The first issue of the Press hit the streets on Oct. 3, 1921, with a lead story about a Ku Klux Klan parade near Waco that had disintegrated into a riot, injuring 10 men, including the McLennan County sheriff. That pretty much set the tone.
The newspaper sold for 3 cents per copy. Subscribers paid 12 cents per week to have their paper delivered or $4 per year to have it mailed. At first, the fledgling newspaper’s offices were on Commerce Street, in the space that would later house the Greyhound bus terminal. In 1926, the operation moved to a two-story tan building at Jones and 5th streets, which is now occupied by the Fort Worth Police Department.
From the beginning, the newspaper faced financial challenges. It was just one of many Scripps-Howard newspapers, whereas its competitor, the Fort Worth Star-Telegram, was the only baby of then-publisher and civic donor Amon Carter.
Jenkins said that, with the exception of the sports department, the Press was probably “one of the worst” newspapers in the country. Tommy Love, who covered TCU and the Texas Rangers for the Press in the early 1970s before leaving in ’74 to take a job in TCU’s athletic department, said that the news section “was more like the National Enquirer. The front page may be something about a small child locked in a refrigerator or something.”
He wasn’t exaggerating. A headline from a Press clipping whose date cannot be distinguished reads, “PYTHON LOOSE! Man-Killer Out of Cage.” And just in case that wasn’t dramatic enough, there was this subhead: “He’s Probably Hungry, Too.”
“We went with sensationalized stuff on the front page of the Press,” Love continued. “We weren’t going to compete with the Star-Telegram. We were going to lose that battle every time. So if [we] could get somebody’s attention with a headline like a cow with three heads is found in Argyle –– that would be our lead story.”
The Press did write about other things, even political corruption, Love said. It also sponsored the annual spelling bee for the Fort Worth school district and the Golden Wedding Party for couples who had been married 50 years. Cartwright wrote that the paper managed to plod along for decades after the first rumors of its looming demise began circulating. Even in uncertain times and with a lean budget, the Press usually managed to whup its competition at sports coverage, even if it didn’t beat them at anything else.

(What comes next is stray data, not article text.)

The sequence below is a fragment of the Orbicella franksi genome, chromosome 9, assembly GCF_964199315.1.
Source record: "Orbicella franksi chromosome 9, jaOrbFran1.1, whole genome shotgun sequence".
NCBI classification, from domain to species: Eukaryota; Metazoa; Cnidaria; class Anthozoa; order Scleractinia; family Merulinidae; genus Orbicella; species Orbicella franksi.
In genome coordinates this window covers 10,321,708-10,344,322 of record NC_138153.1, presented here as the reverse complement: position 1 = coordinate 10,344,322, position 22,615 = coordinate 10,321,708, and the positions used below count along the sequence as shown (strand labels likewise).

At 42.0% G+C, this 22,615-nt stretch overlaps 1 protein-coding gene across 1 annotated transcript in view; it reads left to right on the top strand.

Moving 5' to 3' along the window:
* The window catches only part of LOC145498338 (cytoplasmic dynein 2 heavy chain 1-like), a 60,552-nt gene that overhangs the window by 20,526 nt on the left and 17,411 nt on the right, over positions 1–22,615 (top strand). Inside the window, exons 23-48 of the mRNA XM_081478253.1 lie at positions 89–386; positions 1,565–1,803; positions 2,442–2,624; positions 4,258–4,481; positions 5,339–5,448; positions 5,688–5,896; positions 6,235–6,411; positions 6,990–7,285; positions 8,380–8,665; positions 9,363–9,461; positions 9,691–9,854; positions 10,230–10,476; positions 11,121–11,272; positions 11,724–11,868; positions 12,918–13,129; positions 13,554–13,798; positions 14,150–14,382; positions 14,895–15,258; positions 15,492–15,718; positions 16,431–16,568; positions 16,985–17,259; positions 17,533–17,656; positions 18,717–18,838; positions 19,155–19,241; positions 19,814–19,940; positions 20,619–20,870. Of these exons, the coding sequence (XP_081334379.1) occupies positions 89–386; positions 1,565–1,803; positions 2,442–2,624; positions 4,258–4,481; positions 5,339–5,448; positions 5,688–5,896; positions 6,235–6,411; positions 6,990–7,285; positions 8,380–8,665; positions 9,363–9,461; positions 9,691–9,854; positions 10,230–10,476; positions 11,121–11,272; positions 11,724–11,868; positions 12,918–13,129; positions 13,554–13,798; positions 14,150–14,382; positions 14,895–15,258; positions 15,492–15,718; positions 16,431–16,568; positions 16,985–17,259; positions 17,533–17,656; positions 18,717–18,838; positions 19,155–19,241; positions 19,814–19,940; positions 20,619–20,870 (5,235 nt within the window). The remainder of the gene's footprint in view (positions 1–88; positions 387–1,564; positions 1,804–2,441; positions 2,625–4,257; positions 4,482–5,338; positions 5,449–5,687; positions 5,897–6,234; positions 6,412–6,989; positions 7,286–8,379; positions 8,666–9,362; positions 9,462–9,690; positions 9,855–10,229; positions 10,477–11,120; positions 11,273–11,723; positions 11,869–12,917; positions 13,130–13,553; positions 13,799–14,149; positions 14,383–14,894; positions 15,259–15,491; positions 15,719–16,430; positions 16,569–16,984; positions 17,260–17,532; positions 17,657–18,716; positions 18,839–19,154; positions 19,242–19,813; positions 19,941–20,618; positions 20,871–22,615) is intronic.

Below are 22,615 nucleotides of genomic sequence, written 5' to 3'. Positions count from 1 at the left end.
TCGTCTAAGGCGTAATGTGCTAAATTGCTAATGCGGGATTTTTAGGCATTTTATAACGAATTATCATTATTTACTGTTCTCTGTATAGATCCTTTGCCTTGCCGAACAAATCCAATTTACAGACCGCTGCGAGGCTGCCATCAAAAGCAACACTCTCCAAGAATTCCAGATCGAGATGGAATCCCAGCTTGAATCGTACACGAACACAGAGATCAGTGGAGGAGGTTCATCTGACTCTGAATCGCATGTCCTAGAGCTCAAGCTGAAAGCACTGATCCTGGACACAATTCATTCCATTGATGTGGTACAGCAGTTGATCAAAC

The late journalist, novelist, and playwright Larry L. King, who co-wrote the Tony Award-nominated play The Best Little Whorehouse in Texas, called Sherrod “the most plagiarized man” in the state and wrote that he held the Press’ sports department together “with chewing gum and bailing wire and cussing.”
Todd said the department was recognized as one of the best sports departments in the state of Texas.
“I think Blackie had a lot to do with it,” he said. “He knew talent and would offer you a job at the Fort Worth Press. He was a real magnet, Blackie was.”
He added, “I must say, we were pretty good.”
Timing, they say, is everything, and it may hold a clue as to why an assemblage of young sportswriters at the Press ascended. Their careers might have taken more mundane paths had the Press not been an afternoon paper. There was a mid-morning issue that went to the outlying suburbs, but the real focus was on the “city final” that hit the streets around noon.
Former sportswriter Love believes that the deadlines for Fort Worth’s competing newspapers played a role in how the Press came to dominate in sports coverage. By the time the Press hit the streets, most people already knew the score and might have already read the Star-Telegram’s story about the game, he said.
“By the time the Press came out, people already knew the basics,” Love said. And so we were allowed to go more in depth or come up with a funny lede. We weren’t stuck with that formula of who, what, when, where, why, and how. People wanted to hear strange details or funny quotes or whatever. So it really gave you a freedom to explore or head off in other directions or be entertaining.”
The Press’ writers were at the games, just as the Star-Telegram’s were, Love said, but the Star-Telegram’s reporters had to rush to get box scores and meet deadlines. Not so much where the Press guys were concerned.
“We were there keeping up with the game and knowing all that was happening, but we were noticing things throughout the game,” Love said. “And so when the game was over, we headed to the dressing room and talked to the players and talked to the managers, whereas the Star-Telegram people had a deadline, and they had to get all their stuff in at a certain time for the morning paper.”